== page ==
Talk:Battle of Lechfeld
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- 1 Numbers
- 2 Combatants
- 3 Sources
- 4 There are 2 versions to this Battle of Lechfeld
- 5 removed URL in sources
- 6 Horses
- 7 German "Von's" in the 10th century?
- 8 Neutrality
- 9 "Most of the Hungarians reached home alive and in good health"
- 10 removed OR - the point of this commentary is well-taken, however - needs sourcing
- 11 Edited article big time
These numbers of soldiers are vastly exagerated. There were no more than 3500-4000 men in Otto's army and 6-8000 Magyars. (The whole Hungarian Tribal Feredation was unable to field 50 000 men, and this campaign was only a simple financial enterprise of some chief.)
I changed "Holy Roman Empire" to "East Francia", as the HRE did not exist in that form yet. Otto was crowned Emperor in 962, a decade after this battle. At the time of the battle, the region that became the HRE was known as the Kingdom of East Francia or the Kingdom of the Germans. -Alex, 188.8.131.52 03:26, 10 September 2006 (UTC)
What sources is this article using for the numbers and the casulties? For example The Seventy Great Battles of All Time (edited by Jeremy Black) gives the Hungarian strength at circa 25 000. --184.108.40.206 18:31, 21 September 2007 (UTC)
There are 2 versions to this Battle of Lechfeld
Sorry, but I had to delete this BS!
- Pretty much all of that was debunked long ago. The rest is nationalistic wishful thinking. —Preceding unsigned comment added by 220.127.116.11 (talk) 02:15, 27 July 2009 (UTC)
removed URL in sources
I removed the following URL from the sources on the main page - it points to a password-protected section about Widukind's account
I am skeptical about this line:
"The Magyars rode faster horses than the more heavily encumbered German knights and had a speed advantage in a normal situation."
My understanding is that while the Magyars had greater strategic mobility due to their extra horses and self-sufficiency, and greater long term endurance, the European warhorses were bred for strength and speed, while the steppe ponies were not. In a short sprint or charge the knights are faster I think. AThousandYoung (talk) 22:49, 31 May 2009 (UTC)
- The steppe type warfare used special horses, called "hucul" which looked ponies, as the legs are relatively shorter, but were not ponies at all, and the horses were able to move more flexible than the heavy armored ones. The war is not always about sprints. Also, the Hungarian army was strong on shooting during running full speed, swinging the arrow backwards. Try to do it, it is extremely difficult... Abdulka (talk) 12:10, 15 July 2010 (UTC)
German "Von's" in the 10th century?
Is there any source for the "von Hoehne"-family as participants of this battle? I never heard of anything like this and find it rather strange (maybe a spinn-off of some dubious family history?). You won't find anything about this on the German Wikipedia pages either under 'Lechfeld' or under 'Saxon(tribe)'. Therefore I would recommend to delete this passage. —Preceding unsigned comment added by 18.104.22.168 (talk) 13:50, 10 August 2009 (UTC)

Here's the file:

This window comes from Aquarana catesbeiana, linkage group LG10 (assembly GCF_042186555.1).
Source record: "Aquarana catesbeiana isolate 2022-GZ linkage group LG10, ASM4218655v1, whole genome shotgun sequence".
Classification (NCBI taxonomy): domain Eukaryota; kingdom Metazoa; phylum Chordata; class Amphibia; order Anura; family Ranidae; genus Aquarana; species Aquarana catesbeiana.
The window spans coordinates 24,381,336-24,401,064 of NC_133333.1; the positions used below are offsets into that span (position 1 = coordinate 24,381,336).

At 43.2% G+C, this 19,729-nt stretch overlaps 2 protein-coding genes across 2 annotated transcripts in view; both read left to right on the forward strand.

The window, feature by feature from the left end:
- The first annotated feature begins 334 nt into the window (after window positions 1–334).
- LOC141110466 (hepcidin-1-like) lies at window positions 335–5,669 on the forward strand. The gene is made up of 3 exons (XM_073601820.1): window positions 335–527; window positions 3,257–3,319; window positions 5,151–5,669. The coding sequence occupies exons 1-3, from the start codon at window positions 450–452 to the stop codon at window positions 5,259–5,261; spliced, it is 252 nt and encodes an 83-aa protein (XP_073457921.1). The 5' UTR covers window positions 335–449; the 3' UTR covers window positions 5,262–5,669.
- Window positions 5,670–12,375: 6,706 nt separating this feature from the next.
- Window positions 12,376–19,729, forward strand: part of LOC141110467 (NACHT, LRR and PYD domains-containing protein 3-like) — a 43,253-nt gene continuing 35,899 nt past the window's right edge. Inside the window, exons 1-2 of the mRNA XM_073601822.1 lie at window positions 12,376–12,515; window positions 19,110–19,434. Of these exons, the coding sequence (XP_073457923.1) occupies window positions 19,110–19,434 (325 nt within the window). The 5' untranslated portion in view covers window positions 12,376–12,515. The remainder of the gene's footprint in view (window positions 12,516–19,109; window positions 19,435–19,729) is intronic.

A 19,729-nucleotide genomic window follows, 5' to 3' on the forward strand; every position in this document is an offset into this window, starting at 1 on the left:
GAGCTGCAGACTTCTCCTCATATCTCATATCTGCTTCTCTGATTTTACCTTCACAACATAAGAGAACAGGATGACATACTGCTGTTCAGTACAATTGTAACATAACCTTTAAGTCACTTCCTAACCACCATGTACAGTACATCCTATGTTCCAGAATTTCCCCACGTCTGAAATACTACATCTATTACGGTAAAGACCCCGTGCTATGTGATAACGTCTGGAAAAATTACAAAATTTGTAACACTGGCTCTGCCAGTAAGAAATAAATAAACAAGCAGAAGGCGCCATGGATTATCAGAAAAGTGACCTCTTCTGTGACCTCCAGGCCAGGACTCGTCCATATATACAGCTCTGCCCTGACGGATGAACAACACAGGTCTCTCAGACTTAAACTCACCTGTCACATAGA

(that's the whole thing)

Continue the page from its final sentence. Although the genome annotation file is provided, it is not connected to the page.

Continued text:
I question the neutrality of this article, calling Hungarians as "barbarians", having their activities called as "raids". There is a 19th century bias on this. The FACT is that Hungarians were fighting in West-Europe, but they were called by the emperors of the HRE to fight on some sides. Also please try to avoid to use Hungarians as "barbarians" as this is without base. At that time Hungarians had underwear, buttons, coat, boots, and were using shower, which was not present in Europe at that time. (So in this regard, one can call the Thuringians as barbars at that time.) BTW, it is fact, you can check it. Abdulka (talk) 12:16, 15 July 2010 (UTC)
"Most of the Hungarians reached home alive and in good health"
This is a Hungarian myth devised to lessen the extent of the defeat. All sources apart from the Hungarian ones agree that the Hungarian army was virtually extinguished. See: http://de.wikipedia.org/wiki/Schlacht_auf_dem_Lechfeld.
- Ja wohl, it must be as you say, Mr German. You must be sure, but have you got any evidences? The Hungarians are not trying to make this war lesser important, in fact, this is the opposite, it is for the Hungarians a "great tragedy". Hungarians were freely raiding Germania (even Napoli) at that time, but suddenly these "raids" (some say they were not raids) stopped. But the mere evidence that the Hungarian army was NOT completely "extinguished" as you write, is that if it was such a big victory, then why did't the Germans chase the Hungarians all the way to Ural Mountains ?? In fact, the next attack was from Otto the Great, who was attacking Hungary with all armies of Germany but he was ruthfully destroyed at Battle of Pressburg! In fact if this was such a decisive victory for Germans then there would be no Hungary today (like there is no "Avar", "Cuman", "Yazig", "Sarmata", etc state). So the question remains, why didn't you chase the Hungarians?? Abdulka (talk) 15:23, 25 August 2010 (UTC)